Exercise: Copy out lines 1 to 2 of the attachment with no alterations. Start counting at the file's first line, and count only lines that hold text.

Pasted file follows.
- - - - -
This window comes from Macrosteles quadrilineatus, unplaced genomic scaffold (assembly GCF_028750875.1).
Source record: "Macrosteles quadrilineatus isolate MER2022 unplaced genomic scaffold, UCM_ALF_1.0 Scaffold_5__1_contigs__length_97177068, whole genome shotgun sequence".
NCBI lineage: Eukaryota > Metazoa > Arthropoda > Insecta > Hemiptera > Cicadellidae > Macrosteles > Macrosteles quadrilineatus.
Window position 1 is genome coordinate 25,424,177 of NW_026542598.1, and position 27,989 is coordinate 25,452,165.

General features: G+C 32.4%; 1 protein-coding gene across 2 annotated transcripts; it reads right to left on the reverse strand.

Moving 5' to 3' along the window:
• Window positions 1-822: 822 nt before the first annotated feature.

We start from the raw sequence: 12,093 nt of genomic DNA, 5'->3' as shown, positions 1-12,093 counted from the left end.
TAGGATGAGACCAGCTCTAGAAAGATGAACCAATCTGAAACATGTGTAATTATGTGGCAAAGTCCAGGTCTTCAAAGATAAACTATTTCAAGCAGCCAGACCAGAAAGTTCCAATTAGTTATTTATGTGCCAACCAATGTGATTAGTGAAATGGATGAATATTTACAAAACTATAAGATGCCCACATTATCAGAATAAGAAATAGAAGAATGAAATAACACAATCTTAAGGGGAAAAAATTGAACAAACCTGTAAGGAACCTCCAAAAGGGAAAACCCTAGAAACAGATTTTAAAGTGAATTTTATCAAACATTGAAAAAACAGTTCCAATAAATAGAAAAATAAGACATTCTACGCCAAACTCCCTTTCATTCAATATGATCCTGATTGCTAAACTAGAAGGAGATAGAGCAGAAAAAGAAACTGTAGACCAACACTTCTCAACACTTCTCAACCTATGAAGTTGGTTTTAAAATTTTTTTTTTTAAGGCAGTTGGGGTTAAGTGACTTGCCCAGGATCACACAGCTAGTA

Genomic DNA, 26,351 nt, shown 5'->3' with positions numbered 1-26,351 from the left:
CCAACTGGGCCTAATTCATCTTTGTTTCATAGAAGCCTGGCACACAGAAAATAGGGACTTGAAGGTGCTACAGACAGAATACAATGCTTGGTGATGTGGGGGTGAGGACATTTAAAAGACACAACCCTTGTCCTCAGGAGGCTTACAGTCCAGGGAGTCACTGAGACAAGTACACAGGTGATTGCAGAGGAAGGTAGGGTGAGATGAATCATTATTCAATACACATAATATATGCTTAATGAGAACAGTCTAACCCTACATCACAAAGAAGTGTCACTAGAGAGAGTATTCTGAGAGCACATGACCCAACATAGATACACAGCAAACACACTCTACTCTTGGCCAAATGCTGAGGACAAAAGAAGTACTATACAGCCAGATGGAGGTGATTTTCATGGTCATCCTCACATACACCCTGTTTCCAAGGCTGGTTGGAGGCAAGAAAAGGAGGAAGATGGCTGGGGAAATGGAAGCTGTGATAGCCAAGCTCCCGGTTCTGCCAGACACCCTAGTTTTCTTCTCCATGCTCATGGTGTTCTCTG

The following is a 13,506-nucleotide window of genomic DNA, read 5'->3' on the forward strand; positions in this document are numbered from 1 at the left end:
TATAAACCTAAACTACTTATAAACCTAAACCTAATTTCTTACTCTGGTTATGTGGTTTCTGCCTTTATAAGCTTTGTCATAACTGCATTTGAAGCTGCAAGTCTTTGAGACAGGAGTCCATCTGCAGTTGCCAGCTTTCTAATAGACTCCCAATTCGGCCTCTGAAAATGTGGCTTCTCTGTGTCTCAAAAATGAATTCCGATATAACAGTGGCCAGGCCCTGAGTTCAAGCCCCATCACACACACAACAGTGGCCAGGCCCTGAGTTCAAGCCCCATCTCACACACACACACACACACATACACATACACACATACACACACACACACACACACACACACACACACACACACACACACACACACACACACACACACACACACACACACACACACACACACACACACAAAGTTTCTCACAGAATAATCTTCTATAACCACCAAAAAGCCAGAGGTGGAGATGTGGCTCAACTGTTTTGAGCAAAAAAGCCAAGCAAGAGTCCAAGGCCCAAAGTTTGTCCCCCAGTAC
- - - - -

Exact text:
This window comes from Macrosteles quadrilineatus, unplaced genomic scaffold (assembly GCF_028750875.1).
Source record: "Macrosteles quadrilineatus isolate MER2022 unplaced genomic scaffold, UCM_ALF_1.0 Scaffold_5__1_contigs__length_97177068, whole genome shotgun sequence".